New “pay what you want” audiobook on Bandcamp

Open Your Mind to Change (and your wallet if you so want)

One of the most amusing parts of being a dissident is when enemy trolls accuse you of being a “grifter”. Someone with my background and experience generally isn’t cheap to hire, so if I am a grifter, I am a very unaccomplished one! I have spent most of the last few years working for a fraction of what I earned even 20 years ago doing corporate IT, and with far more stress and longer hours.

Having already done the One World Alliance gold card and first class lounge experience as a telecoms consultant, there has been an upside to this relative austerity as a “conspiracy analyst”. I have become more sensitive to the limited means of most people, and had to recalibrate what money represents. The high-end nature of my prior work, plus my inclination to over-achieve, had made me complacent about how hard others slog for a pittance.

I get a kick out of annoying bad people by applying my talent for mischief as widely as possible. That is why both my books On Q and Open Your Mind to Change are available for free, as is this newsletter, and my archive of content. Yet I have to pay rent and raise a family, too. Treating these creative works as if they were physical objects via a copyright monopoly, so as to create a paid scarcity, has many well-documented problems.

Paywalls exclude those at the margins of society; narratives are controlled by large corporations; and the “best lawyered” steal ideas with impunity. The counter-culture answer of “copyleft” is great if you’re a tenured professor or in-favour member of the (il)liberal establishment. It is relatively useless to someone like me who gets zero from “polite society” and is actively persecuted. Having a hundred ways to give your labour away without just compensation is just a sophisticated digital variation on communism.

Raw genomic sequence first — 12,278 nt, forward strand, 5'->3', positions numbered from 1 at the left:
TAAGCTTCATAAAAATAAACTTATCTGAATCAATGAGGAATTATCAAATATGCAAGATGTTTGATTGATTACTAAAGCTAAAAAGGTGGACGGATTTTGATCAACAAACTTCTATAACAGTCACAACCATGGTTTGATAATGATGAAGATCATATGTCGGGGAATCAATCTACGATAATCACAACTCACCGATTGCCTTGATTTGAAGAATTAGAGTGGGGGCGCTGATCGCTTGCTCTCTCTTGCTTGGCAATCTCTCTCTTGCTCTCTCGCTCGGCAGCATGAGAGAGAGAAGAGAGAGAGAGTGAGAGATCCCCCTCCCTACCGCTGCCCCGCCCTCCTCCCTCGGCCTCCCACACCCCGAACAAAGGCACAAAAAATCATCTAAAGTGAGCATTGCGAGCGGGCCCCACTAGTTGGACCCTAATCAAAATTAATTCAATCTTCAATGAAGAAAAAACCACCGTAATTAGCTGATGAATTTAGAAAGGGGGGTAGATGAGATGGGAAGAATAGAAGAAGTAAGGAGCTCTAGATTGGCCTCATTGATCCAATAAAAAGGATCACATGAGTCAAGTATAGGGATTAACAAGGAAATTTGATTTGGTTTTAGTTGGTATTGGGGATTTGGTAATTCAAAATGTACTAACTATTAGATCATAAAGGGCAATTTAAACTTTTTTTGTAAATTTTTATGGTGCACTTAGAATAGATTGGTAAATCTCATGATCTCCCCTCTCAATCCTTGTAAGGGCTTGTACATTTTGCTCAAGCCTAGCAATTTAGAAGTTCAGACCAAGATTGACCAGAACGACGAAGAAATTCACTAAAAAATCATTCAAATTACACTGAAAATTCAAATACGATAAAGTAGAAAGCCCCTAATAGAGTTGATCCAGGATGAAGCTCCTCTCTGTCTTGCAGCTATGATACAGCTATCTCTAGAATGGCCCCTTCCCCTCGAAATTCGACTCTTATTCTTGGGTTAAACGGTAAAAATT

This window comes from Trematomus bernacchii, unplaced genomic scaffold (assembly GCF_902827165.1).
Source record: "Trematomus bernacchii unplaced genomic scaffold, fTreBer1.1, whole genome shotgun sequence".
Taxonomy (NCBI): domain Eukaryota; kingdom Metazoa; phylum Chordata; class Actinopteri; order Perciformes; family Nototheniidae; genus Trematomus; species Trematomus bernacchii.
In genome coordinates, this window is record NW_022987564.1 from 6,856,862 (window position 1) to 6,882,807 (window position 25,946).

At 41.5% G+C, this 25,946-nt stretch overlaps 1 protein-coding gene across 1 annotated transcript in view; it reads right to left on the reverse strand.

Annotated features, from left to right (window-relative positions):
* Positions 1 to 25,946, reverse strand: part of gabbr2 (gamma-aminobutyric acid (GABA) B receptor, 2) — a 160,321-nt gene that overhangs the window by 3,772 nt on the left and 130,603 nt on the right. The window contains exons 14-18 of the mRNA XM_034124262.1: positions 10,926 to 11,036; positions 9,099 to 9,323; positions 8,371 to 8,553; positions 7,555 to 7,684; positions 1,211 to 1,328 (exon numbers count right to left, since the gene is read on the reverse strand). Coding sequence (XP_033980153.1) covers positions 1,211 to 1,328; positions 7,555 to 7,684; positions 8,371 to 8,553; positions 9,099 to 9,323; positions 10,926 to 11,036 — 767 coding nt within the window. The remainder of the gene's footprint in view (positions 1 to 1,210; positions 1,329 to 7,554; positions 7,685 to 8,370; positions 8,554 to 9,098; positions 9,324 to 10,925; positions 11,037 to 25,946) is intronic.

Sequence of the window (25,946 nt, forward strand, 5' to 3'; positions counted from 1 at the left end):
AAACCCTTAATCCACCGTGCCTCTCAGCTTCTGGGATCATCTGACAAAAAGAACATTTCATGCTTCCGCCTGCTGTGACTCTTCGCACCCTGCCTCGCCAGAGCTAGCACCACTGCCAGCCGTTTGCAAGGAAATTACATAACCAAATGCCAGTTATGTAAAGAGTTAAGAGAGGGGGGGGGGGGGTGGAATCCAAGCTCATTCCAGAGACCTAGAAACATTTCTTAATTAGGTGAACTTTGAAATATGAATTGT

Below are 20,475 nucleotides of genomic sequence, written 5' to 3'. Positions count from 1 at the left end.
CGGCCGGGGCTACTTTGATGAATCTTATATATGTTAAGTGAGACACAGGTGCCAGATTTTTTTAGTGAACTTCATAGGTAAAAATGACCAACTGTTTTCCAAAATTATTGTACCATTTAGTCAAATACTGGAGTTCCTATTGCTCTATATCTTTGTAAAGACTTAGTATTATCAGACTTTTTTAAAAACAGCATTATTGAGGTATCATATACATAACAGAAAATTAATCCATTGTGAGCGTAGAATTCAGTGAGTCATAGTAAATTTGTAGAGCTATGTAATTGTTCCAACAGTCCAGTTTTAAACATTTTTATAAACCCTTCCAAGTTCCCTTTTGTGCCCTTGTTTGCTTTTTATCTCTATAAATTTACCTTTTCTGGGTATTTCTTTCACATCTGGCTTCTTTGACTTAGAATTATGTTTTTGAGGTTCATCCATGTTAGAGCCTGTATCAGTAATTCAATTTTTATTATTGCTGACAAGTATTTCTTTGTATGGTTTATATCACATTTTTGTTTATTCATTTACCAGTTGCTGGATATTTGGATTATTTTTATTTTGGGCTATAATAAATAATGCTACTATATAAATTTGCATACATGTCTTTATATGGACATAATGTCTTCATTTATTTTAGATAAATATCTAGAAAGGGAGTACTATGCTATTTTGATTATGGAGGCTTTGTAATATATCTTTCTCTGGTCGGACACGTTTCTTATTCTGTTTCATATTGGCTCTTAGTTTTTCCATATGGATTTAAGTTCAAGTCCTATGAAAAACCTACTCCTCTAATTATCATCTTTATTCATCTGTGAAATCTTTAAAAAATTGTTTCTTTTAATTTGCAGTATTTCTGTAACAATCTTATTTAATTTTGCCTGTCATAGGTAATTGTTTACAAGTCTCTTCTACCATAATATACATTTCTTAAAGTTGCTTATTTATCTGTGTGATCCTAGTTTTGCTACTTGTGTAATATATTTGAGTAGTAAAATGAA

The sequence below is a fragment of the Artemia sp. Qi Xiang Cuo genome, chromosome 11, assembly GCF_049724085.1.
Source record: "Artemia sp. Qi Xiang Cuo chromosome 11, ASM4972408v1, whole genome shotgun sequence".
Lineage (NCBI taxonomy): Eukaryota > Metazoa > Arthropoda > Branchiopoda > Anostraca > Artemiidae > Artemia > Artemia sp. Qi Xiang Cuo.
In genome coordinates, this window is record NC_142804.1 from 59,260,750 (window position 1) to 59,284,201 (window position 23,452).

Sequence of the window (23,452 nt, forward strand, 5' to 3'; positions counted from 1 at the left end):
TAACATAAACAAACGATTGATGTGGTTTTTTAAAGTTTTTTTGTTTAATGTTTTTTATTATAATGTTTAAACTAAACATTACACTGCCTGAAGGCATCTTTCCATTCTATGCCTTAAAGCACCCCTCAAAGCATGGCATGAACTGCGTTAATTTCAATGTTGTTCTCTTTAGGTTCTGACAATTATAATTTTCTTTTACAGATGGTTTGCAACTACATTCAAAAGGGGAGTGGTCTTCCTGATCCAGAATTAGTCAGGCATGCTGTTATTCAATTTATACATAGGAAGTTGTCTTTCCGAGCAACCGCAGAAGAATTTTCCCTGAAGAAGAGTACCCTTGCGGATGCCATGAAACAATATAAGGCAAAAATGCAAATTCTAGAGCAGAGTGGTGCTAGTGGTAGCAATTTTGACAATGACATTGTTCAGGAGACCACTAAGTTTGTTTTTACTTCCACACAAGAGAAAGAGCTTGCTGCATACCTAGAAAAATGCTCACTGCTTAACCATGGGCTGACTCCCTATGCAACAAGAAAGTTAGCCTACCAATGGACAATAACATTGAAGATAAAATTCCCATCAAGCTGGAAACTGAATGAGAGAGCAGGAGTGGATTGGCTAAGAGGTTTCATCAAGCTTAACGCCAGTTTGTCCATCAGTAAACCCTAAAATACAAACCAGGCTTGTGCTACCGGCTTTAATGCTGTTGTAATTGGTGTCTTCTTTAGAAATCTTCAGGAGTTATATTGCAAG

I envision a system that someday replaces “statutory copyright” with “social reward obligation”. Imagine if you could use any or all content freely, but you also kept some kind of evidence you had made reasonable efforts to reward creators according to your means. It is a kind of “representation without taxation” — there would be social value in “keeping the proof of providence” to show you had discharged your “duty of culture custody”.

Those who took without giving back would find it hard to maintain their public and social reputation when challenged to evidence their support for creators. We don’t need micropayments with their “decision fatigue”, just an attitude of fairness — and acts of generosity — to all those who apply their energies in ways that are truly valued. Since I like to practise what I preach, I have uploaded my audiobook of Open Your Mind to Change to Bandcamp, who support a “pay what you want model”.

This includes paying nothing at all, although they only allow a limited number of free downloads before I get charged! The audiobook also includes a free copy of the e-book, which you can download for free anyway, because I am the world’s least competent grifter.

It doesn’t matter how much you pay — if I wanted money for its own sake I would be writing computer code, not English. You can also get the audiobook from other distributors at the usual retail price. (It was the narrator’s birthday this last week and you can tip Anik Todd here.)

I guess someday this will be a “classic book”, and I will be lumbered with the opposite problem of how to give away all the revenues it brings. As the cynics say… “no good deed goes unpunished”! 😎